The new mayor detailed his tough stance on crime, which he promised while running for office and after several high-profile shootings just 24 days into his time into office.
Adams said his blueprint will immediately ramp up enforcement and deploy more officers in the streets and subways.
"We will have boots on the ground in every corner of the city," Adams said.
As part of the plan, the controversial anti-crime street unit -- where officers dress as civilians to get guns off the street -- is being reinstated. But the mayor says his anti-crime unit will be a hybrid version of what we've seen in the past, focusing on neighborhood safety.
The unit was dismantled in 2020 after its tactics were declared unconstitutional. Civil rights advocates argued too many innocent people of color were targeted.
The mayor says in this unit, officers will wear body cameras, they'll focus on criminals and there will be consequences for officers who overstep.
"New Yorkers feel as if a sea of violence is engulfing our city," Adams said. "But as your mayor I promise you I will not let this happen. We will not surrender our city to the violent feud. We won't go back to the bad old days."
The mayor said now is the time for a more aggressive approach.
He also wants to add more officers on patrol on the streets and subways and add more detection efforts at city entry points for the "Iron Pipeline," like spot-checks at entry points like Port Authority and other bus and train stations.
Adams showed the photo of the gun used to fatally shoot NYPD officer Jason Rivera and said he would launch within three weeks anti-violence teams to the 30 most violent precincts to get more illegal guns off the streets.
While the NYPD seized 6,000 illegal guns last year, the mayor noted there is an unyielding flow into New York.
"New guns are arriving by car, by bus and by train everyday," Adams said. He is asking the state and federal governments for help with stopping the entry of guns.
The plan called for additional employment opportunities for young people 16-24 with a particular focus on those in foster care.
Another focus is mental health after the mayor said the mental health crisis that worsened during the pandemic was tied that to worsening gun violence.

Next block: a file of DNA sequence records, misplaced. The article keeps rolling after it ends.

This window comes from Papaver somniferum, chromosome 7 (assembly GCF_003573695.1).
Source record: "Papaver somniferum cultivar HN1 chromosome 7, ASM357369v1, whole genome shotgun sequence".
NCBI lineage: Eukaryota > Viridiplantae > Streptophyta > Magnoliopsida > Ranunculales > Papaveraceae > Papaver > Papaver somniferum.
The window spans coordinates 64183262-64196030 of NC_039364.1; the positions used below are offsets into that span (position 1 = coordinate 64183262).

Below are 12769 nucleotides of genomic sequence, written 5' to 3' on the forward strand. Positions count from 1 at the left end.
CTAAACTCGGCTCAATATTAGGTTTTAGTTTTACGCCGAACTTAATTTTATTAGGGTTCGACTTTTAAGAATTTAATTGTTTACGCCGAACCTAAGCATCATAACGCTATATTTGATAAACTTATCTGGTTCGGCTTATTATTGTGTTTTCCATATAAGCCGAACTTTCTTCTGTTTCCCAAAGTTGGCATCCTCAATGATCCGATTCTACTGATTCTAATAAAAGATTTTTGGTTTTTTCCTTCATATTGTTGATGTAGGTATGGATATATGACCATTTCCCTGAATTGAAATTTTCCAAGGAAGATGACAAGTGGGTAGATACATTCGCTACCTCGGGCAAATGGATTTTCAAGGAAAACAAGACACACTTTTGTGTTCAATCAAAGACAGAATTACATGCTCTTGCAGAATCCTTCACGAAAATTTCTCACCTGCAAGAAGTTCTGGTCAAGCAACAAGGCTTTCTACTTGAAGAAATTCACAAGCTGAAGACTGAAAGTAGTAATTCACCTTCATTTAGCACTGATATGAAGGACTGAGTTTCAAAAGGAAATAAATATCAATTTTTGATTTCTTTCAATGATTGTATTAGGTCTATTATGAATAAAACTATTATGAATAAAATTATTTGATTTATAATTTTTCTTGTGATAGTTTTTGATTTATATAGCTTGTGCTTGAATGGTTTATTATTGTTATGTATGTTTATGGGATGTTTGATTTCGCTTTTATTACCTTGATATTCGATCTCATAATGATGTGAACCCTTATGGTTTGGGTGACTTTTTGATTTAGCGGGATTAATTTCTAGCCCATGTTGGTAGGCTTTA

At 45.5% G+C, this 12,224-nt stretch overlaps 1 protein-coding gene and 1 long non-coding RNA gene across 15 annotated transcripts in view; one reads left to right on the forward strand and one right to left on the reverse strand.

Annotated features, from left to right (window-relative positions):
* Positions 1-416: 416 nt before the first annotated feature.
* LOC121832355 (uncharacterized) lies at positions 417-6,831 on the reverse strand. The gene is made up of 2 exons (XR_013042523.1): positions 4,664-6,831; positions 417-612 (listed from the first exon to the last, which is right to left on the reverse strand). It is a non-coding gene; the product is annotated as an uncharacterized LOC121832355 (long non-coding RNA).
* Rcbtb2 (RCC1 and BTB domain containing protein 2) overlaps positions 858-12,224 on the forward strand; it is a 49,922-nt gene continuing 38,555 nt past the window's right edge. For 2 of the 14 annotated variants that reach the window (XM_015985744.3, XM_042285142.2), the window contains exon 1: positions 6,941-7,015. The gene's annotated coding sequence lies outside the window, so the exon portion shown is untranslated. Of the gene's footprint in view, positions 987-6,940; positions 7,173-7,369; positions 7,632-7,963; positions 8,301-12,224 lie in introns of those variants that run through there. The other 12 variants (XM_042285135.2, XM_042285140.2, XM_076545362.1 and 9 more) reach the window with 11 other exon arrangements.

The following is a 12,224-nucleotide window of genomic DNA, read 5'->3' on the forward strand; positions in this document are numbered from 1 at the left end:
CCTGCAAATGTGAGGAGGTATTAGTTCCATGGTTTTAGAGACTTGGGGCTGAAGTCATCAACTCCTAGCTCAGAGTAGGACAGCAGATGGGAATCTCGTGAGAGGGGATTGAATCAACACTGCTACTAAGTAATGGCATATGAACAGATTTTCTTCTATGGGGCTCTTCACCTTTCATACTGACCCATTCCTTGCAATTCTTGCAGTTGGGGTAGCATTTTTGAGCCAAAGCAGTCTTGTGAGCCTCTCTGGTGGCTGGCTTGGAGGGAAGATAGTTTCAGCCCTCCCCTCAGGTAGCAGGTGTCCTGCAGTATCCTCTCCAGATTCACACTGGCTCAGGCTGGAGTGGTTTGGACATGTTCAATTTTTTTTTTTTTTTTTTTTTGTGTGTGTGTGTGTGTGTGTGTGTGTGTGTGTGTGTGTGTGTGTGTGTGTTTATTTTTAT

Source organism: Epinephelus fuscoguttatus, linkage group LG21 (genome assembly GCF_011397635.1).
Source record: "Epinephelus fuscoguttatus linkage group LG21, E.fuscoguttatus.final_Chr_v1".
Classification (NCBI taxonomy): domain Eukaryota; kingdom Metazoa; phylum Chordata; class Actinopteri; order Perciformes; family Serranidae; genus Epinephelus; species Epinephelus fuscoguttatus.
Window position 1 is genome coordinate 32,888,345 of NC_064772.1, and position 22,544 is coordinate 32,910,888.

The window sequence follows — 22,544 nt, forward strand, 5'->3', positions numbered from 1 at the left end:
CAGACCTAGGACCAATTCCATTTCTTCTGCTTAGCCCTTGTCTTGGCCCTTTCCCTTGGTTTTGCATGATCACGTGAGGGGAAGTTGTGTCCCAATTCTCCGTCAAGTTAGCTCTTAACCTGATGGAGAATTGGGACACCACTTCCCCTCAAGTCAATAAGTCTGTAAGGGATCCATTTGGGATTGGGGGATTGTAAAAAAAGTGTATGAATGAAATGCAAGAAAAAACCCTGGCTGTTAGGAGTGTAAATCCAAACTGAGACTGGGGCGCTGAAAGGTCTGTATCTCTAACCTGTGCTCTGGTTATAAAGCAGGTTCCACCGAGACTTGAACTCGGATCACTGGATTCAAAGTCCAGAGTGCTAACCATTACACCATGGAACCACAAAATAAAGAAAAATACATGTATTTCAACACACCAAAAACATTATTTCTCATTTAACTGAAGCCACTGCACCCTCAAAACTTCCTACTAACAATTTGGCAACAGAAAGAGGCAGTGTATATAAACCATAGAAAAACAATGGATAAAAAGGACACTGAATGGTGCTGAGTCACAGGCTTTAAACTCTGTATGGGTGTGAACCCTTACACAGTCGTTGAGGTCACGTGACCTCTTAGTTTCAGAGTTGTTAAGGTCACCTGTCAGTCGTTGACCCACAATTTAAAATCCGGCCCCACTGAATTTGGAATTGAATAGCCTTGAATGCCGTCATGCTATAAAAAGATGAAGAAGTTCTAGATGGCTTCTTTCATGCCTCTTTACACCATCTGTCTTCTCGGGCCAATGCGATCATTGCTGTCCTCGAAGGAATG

There are critics of the mayor's plan who are expressing concern over plain-clothes officers.
Public Advocate Jumaane Williams is warning not to return to what he calls the failed policies of the past. He wants community stakeholders to be included in Compstat meetings and update NYPD residential requirements to live in communities they serve.
"We are actually getting a lot of guns of the streets right now so police are doing in that regard are actually doing what we're asking them to do in making these arrests in taking these guns in historic numbers, so I'm not sure what this unit would do more than what's already being done," Williams said.
Part of the mayor's plan includes violence interrupters, civilian community members who will work to ensure that police are not using a heavy hand.
Adams wants to activate every agency and said violence is not just an NYPD problem. He wants to bring in state lawmakers, the federal government district attorneys and the court system.
"The sea of violence comes from many rivers, we must dam every river that feeds this greater crisis," Adams said.
On Sunday, Governor Kathy Hochul announced a partnership with the city and NYPD to form the new Interstate Task Force on Illegal Guns.
It will bring law enforcement officials from nine states together to tackle the illegal gun issue.
So far, five officers have been shot, one fatally, in New York City this year.
Additionally, an 11-month-old girl was shot in the face and a woman pushed onto the subway tracks and killed.
PBA President Patrick Lynch released the following statement on the mayor's plan:
"For years, we've been calling for real solutions to our violent crime crisis. Mayor Adams has acknowledged the problem and outlined the beginnings of a plan. Now that police officers and crime victims have an advocate in City Hall, the real work begins. In addition to the measures proposed today, we need an immediate rollback of the entire policy regime that penalizes police officers for proactively confronting lawbreakers. We need stiffer penalties, consistently imposed, for gun crimes. And we need more resources to relieve the overstretched cops on the front lines. Mayor Adams is absolutely right that the message on the streets is that there are no consequences for carrying and using illegal guns. We saw the tragic results of that message again on Friday night. It has to change immediately, because we've already lost more than we can bear."
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